In a real-life drama more exciting than fiction, two runaway sisters from Saudi Arabia requested Apple and Google to remove Absher – an inhuman app – allowing men to control women’s movements in the country.
According to The Guardian, Maha and Wafa al-Subaie have fled their family and sought asylum in Georgia. As reported, Absher is a woman-tracking app available on the App Store and Google’s Play Store.
Inhuman App Allows Saudi Men to Control and Monitor Women’s Travels
With this government e-service app, male members of a family can keep their eyes on the movements of female members. If women use their passports, men get an SMS update on their smartphones.
Wafa, who is 25, said, “It gives men control over women. They (Apple and Google) have to remove it.” Absher allows Saudi men to withdraw or update permissions for female relatives to travel abroad.
The app is widely used by Saudis to renew passports, make appointments, and view traffic violations. The interior ministry of Saudi Arabia developed the app.
Conservative Islamic culture promotes the male guardianship system, and therefore, women have to seek permission from men to work, marry, and travel.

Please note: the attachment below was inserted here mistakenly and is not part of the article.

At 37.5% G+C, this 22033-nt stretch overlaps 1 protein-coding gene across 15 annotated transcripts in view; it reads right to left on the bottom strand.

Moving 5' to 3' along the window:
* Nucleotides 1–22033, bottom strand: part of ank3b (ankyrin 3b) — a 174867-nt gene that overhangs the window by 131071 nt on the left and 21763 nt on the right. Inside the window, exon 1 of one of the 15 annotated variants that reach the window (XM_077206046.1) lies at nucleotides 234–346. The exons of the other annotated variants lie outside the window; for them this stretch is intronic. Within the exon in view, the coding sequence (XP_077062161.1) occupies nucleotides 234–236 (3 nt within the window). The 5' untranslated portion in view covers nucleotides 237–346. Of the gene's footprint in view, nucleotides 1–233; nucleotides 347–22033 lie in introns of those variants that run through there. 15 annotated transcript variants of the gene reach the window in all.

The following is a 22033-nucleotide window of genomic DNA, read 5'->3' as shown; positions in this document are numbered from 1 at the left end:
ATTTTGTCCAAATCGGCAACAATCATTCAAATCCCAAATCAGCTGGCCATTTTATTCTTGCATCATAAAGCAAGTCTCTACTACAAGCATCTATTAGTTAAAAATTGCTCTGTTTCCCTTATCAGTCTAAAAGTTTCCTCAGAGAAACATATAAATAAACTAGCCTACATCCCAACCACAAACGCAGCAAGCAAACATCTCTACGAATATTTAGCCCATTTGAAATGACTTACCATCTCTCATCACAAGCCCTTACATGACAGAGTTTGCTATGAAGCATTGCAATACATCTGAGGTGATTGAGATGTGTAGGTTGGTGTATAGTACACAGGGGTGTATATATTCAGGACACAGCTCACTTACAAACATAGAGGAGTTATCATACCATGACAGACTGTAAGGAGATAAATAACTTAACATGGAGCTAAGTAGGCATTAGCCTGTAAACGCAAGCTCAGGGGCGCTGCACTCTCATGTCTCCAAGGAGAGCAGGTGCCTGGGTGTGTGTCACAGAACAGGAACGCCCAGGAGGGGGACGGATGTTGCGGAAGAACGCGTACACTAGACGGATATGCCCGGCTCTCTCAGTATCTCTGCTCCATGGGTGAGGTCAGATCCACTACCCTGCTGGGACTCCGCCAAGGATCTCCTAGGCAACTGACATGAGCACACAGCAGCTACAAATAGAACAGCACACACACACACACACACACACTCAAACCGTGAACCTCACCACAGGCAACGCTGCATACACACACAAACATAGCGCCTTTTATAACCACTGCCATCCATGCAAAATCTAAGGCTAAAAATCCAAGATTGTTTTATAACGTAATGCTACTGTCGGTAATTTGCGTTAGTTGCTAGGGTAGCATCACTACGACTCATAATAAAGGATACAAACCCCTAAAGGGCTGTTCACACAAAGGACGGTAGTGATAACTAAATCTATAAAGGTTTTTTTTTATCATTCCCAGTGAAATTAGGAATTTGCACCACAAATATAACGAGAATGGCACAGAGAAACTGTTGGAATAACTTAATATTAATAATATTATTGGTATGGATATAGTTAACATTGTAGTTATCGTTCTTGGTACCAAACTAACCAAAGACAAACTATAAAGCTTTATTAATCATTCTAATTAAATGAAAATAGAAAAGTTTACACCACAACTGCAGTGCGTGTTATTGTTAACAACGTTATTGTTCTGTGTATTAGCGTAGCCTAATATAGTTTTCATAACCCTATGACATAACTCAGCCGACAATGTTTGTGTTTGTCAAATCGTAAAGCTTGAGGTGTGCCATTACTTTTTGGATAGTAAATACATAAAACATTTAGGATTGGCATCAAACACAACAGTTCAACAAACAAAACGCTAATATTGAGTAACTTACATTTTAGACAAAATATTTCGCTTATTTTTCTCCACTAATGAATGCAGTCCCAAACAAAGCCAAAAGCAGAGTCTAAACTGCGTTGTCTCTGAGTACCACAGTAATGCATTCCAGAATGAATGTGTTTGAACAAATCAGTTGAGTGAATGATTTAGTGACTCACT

al-Subaie sisters, who stole their father’s smartphone, knew many other women wanted to run away from the clutches of abusive families. The smartphone was stolen to get passports and authorization to reach Istanbul.
The sisters believe that tech companies can take some concrete actions to remove this app or the app should allow women to plan their travels independently.
Wafa said, “If [they] remove this application, maybe the government will do something.”
Notably, neither company was approachable for comments. However, Tim Cook, CEO of Apple, said in February that he didn’t have any information about Absher, but he would “take a look at it.”
Increasing reports of women escaping Saudi Arabia certainly raises concerns about women’s safety in the country. According to Lynn Maalouf, Middle East research director for rights group Amnesty International, “Despite some limited reforms, women are inadequately protected against domestic violence and abuse and, more generally, are discriminated against.”
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